Saskatchewan. government again leaves funding for supervised consumption site off budget


The Saskatchewan government has once again left funding for the province’s only supervised consumption site out of the provincial budget.

“It’s our government’s job to protect everyone and support everyone, and it’s been clear year after year that people who use substances are not being cared for by our government,” said Kayla DeMong. , executive director of Prairie Harm Reduction (PHR), the organization that operates the Saskatoon supervised consumption site.

PHR tries to help those at risk of overdose, HIV and Hepatitis C. At the site, customers can use drugs with a paramedic present, access drug test strips and connect with other support services. The site does not provide medication to clients, but it does offer sterile equipment.

DeMong said PHR’s request for the government’s 2022-23 budget is the same as previous years: $1.3 million to provide 24/7 services in Pleasant Hill, a central neighborhood of Saskatoon. PHR also introduced models that would support fewer hours and require less money. The province said no.

Mental Health and Addictions Minister Everett Hindley defended the government’s decision to deny the site’s application.

He said the government has limited resources and funds other programs for PHR. Hindley also said the overdoses were not limited to “this particular area”.

“We’re hearing from people who are on the front lines, and from our managers who also deal with this, that 75% of the overdoses that they respond to, that paramedics respond to, that paramedics respond to, happen in residences.”

DeMong said PHR knows people are suffering across Saskatchewan. She said the province should provide more money and resources across the province, rather than classifying this as an one-or-one situation.

She said the government was unaware that around 500 people accessed the supervised consumption site more than 3,500 times combined in 2021.

“That’s quite a large population in this community, when you look at the population of drug users in and around our site. Five hundred people is a lot, and those 500 people are worth supporting. “

Kayla DeMong is Executive Director of Prairie Harm Reduction. (Submitted by Kayla DeMong)

There was not a single fatal overdose at the site last year and only four overdoses in total. Elsewhere, 446 people are believed to have died of drug overdoses in Saskatchewan in 2021. This year, there are already 75 people believed to have died from drugs in January and February.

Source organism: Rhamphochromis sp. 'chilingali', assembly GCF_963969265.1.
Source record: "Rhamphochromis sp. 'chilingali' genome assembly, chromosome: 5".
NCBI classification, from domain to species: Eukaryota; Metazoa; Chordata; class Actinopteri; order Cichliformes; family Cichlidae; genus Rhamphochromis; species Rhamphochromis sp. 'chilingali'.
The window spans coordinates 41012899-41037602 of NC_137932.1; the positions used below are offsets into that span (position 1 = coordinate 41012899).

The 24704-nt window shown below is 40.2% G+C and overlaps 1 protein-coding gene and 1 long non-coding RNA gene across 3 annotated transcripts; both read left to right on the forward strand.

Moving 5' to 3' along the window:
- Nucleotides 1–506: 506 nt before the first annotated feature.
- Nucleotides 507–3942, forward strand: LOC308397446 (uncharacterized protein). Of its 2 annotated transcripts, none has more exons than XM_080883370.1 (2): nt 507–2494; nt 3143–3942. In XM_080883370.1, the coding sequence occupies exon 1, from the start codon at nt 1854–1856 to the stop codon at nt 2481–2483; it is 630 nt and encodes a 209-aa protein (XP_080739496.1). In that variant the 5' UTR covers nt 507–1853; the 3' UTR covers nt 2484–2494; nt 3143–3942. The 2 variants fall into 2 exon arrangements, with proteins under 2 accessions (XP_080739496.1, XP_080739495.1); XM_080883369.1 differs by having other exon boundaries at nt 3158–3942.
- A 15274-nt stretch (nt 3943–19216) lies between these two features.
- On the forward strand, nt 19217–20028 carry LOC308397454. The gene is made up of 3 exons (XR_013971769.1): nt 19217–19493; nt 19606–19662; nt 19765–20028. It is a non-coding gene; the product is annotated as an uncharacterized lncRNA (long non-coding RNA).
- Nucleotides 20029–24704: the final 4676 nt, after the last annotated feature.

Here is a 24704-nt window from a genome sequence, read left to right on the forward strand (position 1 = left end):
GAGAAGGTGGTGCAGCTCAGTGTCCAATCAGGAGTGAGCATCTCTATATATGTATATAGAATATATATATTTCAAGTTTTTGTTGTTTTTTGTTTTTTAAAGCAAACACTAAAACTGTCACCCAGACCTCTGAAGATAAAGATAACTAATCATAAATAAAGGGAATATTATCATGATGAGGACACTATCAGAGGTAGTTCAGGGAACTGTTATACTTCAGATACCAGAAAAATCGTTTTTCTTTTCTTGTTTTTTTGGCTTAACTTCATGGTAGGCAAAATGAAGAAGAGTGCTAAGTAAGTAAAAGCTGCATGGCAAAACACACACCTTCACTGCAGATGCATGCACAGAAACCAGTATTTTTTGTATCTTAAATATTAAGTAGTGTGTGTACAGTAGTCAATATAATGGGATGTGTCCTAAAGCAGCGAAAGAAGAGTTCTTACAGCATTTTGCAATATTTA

Hindley said the government would remain focused on providing “broader support” for addictions in Saskatchewan, then touted a new $650,000 hotspot program. He said this will allow the government to be “flexible” and “responsive” to specific communities, neighborhoods or areas facing drug problems.

LISTEN | Finance Minister Donna Harpauer spoke with host Heather Morrison Wednesday morning in Saskatoon:

11:57With the release of the 2022 budget, Sask. government says province is ‘back on track’

Health care spending is on the rise, but there is still no money earmarked in the province’s latest budget for safe consumption sites. Guest host Heather Morrison talks to Finance Minister Donna Harpauer about these and other topics. 11:57

He suggested this could include sending out drug alerts, providing more Nalxone kits or dropping outreach workers into an area. He said the government’s aim was ultimately to connect people with support and treatment. The government has promised $2.1 million for new treatment beds in this budget, but it does not yet know where they will be.

Everett Hindley is Saskatchewan’s minister responsible for mental health and addictions. (Moreen Mugerwa/CBC)

Advocates like DeMong have long said that treatment beds don’t prevent people from dying. She said the province needs to fund the PHR site as part of a more robust overdose crisis strategy. If they don’t, she predicts another dark year for the province.

“We have already lost hundreds of people to overdoses in this province last year. This will continue to increase.”

DeMong hopes that PHR will continue to do its part with the help of the community. She said the site has been able to garner broad community support over the past 17 months.

“We will continue our fundraising efforts. We will continue our line of merchandise. We will continue to seek out these donations and engage our community where possible to help keep doors open on this site.”

Mayor says budget misses mark for mental health and addictions

The province increased its funding for mental health and addictions by $9.5 million in the 2022-23 budget. It is to lead $403 million for mental health and $67 million for addictions.

Of this new money, $8 million will be used to fund initiatives such as “counseling and treatment for Saskatchewanians, reducing the harms associated with substance use and advancing proactive prevention measures, particularly for young people”, and $1.5 million will be dedicated to “support the continued implementation of initiatives first committed in 2021-22.”

The total health budget for 2022-2023 is $6.44 billion.

Saskatoon Mayor Charlie Clark said he fears the budget will meet needs as his city grapples with growing addiction, mental health and poverty crises.

“It affects families, it affects neighborhoods. It affects many, many people in our community,” he said. “To see an $8 million investment out of a $6.8 billion budget, given the level of crisis we’re seeing in mental health and addictions, I was hoping to see a bolder move there. .”

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